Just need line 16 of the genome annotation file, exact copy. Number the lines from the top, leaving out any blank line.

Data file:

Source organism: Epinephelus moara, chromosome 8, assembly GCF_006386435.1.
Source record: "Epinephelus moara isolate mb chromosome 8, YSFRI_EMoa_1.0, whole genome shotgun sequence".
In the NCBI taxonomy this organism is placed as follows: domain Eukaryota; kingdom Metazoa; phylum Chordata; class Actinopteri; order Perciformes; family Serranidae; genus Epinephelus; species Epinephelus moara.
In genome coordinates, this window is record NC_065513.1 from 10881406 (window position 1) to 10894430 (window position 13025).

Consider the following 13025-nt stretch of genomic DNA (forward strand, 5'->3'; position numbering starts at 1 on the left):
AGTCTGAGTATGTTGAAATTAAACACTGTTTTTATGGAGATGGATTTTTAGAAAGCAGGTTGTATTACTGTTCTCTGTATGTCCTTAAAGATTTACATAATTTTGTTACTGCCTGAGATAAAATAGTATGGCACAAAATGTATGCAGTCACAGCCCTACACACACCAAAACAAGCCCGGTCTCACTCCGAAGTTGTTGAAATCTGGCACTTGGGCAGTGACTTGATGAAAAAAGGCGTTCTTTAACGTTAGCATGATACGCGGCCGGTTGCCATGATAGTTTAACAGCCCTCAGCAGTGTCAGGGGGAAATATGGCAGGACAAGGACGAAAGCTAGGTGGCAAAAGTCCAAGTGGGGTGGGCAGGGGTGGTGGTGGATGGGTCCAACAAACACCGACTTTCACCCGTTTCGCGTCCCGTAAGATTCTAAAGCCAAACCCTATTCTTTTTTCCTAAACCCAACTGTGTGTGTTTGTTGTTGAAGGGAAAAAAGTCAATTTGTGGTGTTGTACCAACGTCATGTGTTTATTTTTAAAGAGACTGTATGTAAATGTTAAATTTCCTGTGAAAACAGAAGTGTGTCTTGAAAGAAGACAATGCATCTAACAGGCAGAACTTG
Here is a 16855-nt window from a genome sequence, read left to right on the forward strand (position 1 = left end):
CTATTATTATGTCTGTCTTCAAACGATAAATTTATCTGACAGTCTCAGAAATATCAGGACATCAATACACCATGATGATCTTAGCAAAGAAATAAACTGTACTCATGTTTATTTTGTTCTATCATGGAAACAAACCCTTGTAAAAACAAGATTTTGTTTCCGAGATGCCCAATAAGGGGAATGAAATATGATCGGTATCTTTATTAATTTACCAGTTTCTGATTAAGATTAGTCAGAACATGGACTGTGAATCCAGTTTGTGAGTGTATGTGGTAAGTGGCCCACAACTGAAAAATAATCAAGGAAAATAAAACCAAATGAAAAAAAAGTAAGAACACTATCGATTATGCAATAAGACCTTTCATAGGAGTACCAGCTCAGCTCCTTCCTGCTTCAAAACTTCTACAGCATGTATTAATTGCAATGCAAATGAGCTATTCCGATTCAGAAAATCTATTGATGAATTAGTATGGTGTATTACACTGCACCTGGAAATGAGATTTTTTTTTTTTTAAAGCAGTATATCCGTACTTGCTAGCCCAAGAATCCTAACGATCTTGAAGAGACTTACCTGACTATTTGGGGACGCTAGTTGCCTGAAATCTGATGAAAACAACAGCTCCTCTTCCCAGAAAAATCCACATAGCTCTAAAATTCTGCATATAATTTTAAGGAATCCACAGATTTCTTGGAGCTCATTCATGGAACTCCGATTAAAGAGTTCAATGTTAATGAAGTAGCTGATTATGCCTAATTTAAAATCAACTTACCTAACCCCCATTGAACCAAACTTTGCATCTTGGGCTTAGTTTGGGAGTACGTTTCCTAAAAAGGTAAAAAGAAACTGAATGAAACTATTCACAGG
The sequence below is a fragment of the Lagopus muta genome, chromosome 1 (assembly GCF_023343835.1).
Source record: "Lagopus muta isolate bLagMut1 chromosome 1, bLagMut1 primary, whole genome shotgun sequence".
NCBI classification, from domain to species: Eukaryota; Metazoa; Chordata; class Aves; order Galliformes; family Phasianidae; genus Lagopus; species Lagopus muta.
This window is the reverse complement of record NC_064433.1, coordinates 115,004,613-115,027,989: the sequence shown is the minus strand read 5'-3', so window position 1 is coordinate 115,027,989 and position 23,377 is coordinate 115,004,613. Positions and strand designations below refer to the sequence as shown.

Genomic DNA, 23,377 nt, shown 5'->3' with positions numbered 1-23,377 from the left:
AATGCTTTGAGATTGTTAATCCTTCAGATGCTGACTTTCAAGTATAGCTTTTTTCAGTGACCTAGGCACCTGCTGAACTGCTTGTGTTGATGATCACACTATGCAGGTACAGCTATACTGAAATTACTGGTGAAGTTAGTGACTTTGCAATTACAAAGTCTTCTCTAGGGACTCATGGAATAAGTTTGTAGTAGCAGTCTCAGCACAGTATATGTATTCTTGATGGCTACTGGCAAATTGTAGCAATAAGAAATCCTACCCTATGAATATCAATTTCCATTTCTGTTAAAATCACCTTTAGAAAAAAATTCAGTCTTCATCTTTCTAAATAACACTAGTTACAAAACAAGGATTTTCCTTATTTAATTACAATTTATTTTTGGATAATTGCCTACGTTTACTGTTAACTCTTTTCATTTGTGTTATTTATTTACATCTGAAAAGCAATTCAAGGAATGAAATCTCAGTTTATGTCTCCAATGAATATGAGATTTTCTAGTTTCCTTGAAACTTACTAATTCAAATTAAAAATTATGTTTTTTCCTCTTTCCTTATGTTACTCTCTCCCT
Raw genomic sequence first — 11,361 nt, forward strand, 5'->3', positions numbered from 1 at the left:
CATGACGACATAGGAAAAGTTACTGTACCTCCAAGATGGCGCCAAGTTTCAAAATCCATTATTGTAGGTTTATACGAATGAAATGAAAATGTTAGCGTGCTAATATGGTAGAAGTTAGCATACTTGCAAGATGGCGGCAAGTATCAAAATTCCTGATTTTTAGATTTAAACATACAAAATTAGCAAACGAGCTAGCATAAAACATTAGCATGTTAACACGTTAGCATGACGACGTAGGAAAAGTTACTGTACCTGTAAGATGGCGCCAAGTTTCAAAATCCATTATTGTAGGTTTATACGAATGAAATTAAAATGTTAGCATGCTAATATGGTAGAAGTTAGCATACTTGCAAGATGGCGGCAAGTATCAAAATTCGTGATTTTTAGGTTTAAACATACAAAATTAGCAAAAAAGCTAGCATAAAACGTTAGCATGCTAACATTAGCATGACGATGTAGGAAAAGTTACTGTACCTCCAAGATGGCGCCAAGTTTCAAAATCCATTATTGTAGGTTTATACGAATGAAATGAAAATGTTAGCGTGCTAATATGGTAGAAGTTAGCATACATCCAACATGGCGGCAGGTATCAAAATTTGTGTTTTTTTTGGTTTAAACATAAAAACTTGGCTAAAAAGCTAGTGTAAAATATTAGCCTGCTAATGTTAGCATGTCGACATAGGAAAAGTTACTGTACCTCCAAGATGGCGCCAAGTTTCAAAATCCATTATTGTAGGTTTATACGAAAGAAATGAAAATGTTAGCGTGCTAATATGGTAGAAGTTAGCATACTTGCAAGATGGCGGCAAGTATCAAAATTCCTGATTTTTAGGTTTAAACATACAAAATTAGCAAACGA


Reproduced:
CATGACGACATAGGAAAAGTTACTGTACCTCCAAGATGGCGCCAAGTTTCAAAATCCATTATTGTAGGTTTATACGAATGAAATGAAAATGTTAGCGTGCTAATATGGTAGAAGTTAGCATACTTGCAAGATGGCGGCAAGTATCAAAATTCCTGATTTTTAGATTTAAACATACAAAATTAGCAAACGAGCTAGCATAAAACATTAGCATGTTAACACGTTAGCATGACGACGTAGGAAAAGTTACTGTACCTGTAAGATGGCGCCAAGTTTCAAAATCCATTATTGTAGGTTTATACGAATGAAATTAAAATGTTAGCATGCTAATATGGTAGAAGTTAGCATACTTGCAAGATGGCGGCAAGTATCAAAATTCGTGATTTTTAGGTTTAAACATACAAAATTAGCAAAAAAGCTAGCATAAAACGTTAGCATGCTAACATTAGCATGACGATGTAGGAAAAGTTACTGTACCTCCAAGATGGCGCCAAGTTTCAAAATCCATTATTGTAGGTTTATACGAATGAAATGAAAATGTTAGCGTGCTAATATGGTAGAAGTTAGCATACATCCAACATGGCGGCAGGTATCAAAATTTGTGTTTTTTTTGGTTTAAACATAAAAACTTGGCTAAAAAGCTAGTGTAAAATATTAGCCTGCTAATGTTAGCATGTCGACATAGGAAAAGTTACTGTACCTCCAAGATGGCGCCAAGTTTCAAAATCCATTATTGTAGGTTTATACGAAAGAAATGAAAATGTTAGCGTGCTAATATGGTAGAAGTTAGCATACTTGCAAGATGGCGGCAAGTATCAAAATTCCTGATTTTTAGGTTTAAACATACAAAATTAGCAAACGA